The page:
My firstborn just turned 14. A full-fledged teenager that now towers over me. Kids birthdays definitely make you nostalgic and think of their birth day. Especially the one that made you a mama! So I thought about how I had so many doubts and fears of being a new mom. Even as a pediatrician, I didn’t have a clue what I was doing! But I managed, just like every other new mom does, and figured it out. And with every new age, there’s a new stage to master. A new nap schedule, feeding schedule, a new skill they just acquired, and as they get older learning to navigate life without you.
There is no secret sauce to parenting, there is not a magic ingredient. There is not just one thing that we need to do. If there were, it would be a heck of a lot easier. As babies we need to attend to their every need, they are fully dependent on us and it’s mostly about survival mode. But as they get older we need to teach good habits, safety, routines, healthy choices, and discipline. Then you hope as they become more independent they have learned the lessons you’ve taught (like washing hands!!!) and do the right thing when you’re not there. At each stage of their lives, they need something different from us. They could need more one day and not at all the next. But something always remains consistent, they need us.
As my kids have gotten older, I’ve really struggled with raising independent adults vs being there for them and helping them (helicopter parent much?) It’s definitely a fine balance. On one hand, there’s so much more we know that we can just do for them and it would make our lives easier. On the other hand, if they don’t learn adulting skills then will they be living with us forever? I definitely struggle between the two. In some ways, I feel like doing things for them is showing them love and if I don’t do those things I’m being mean (mom guilt alert!)…BUT…not really. We know that kids need to do things on their own, gain independence, and feel confident! That’s huge! But is there such a thing as too independent?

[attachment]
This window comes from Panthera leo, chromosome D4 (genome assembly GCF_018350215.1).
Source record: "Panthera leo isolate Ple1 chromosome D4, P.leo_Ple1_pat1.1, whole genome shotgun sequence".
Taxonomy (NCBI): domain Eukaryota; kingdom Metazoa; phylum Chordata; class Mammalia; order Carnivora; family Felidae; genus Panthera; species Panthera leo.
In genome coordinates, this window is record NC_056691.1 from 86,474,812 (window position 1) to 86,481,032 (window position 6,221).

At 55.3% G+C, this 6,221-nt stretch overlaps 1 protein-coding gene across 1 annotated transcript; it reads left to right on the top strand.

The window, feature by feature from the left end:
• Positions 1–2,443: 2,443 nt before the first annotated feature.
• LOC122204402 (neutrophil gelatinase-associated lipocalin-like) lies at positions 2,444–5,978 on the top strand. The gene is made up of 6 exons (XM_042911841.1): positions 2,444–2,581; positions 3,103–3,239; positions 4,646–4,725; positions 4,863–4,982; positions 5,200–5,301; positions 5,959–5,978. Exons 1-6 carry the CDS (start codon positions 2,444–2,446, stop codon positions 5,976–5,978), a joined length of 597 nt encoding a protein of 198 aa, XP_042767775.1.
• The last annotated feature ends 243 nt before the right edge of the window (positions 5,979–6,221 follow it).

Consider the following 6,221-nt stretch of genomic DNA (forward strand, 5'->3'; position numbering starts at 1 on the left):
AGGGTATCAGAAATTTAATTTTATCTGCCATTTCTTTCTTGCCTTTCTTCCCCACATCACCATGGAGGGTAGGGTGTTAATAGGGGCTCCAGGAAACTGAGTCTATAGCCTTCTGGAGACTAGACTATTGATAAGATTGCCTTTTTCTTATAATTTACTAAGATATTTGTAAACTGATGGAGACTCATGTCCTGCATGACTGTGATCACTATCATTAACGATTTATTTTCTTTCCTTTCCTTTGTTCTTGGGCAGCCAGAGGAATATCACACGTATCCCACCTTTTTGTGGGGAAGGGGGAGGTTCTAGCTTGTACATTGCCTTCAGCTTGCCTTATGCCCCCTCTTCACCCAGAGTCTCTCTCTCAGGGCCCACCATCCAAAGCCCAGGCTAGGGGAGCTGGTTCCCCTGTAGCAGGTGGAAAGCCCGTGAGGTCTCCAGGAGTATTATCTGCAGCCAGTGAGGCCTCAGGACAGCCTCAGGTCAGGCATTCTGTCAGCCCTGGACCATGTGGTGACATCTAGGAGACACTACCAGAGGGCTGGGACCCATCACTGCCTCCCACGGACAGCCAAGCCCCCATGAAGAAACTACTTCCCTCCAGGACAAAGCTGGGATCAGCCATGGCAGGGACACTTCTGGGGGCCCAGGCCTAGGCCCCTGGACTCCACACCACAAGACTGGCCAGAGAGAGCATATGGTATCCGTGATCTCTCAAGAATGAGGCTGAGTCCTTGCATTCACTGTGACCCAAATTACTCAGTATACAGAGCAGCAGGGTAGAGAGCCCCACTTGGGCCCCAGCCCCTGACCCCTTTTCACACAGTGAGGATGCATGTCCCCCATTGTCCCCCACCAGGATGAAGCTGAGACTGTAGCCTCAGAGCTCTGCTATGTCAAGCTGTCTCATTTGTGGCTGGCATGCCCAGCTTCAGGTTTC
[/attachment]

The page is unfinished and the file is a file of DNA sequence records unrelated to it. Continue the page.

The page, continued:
When COVID started, I decided to give up working outside the home. I really felt it was important to be home with my kids and I was so fortunate to be able to do that. And truly the kids did need me. In the beginning, I felt like it was one issue after another and I just needed to be there. Could they have figured it out without me…possibly…probably… but it was great for them to know that I was just there. I’m not telling you that you should quit your job and be home 24/7. That’s not financially feasible and frankly, that may not be the best option for everyone regardless of your financial outlook. You may absolutely love what you do and you are a better person for doing it! But it’s not about physically always being there, it’s just about being available. There are certainly days that I wish I were more present even though I’m physically there. It’s about making quality dates with your kids to be together, not quantity. It’s about following the rhythm of your kid’s schedules and being there for a carpool chat, late-night chat, or a special outing. There are so many skills we need to have as parents, but I really think one of the most important is just being there. Yes, we need to listen but they don’t always talk. Sometimes what’s not said is just as important as what is said.
Our kids need their independence, no doubt. But as they get older we need to be available as consultants. Only sharing our opinions when asked. And maybe guiding them when we know the path taken is not where they want to go. It’s a fine balance, a delicate dance, and definitely not easy to master. Ultimately, I want my kids to turn into adults I want to hang out with. That’s the parenting advice I consistently keep in the back of my head!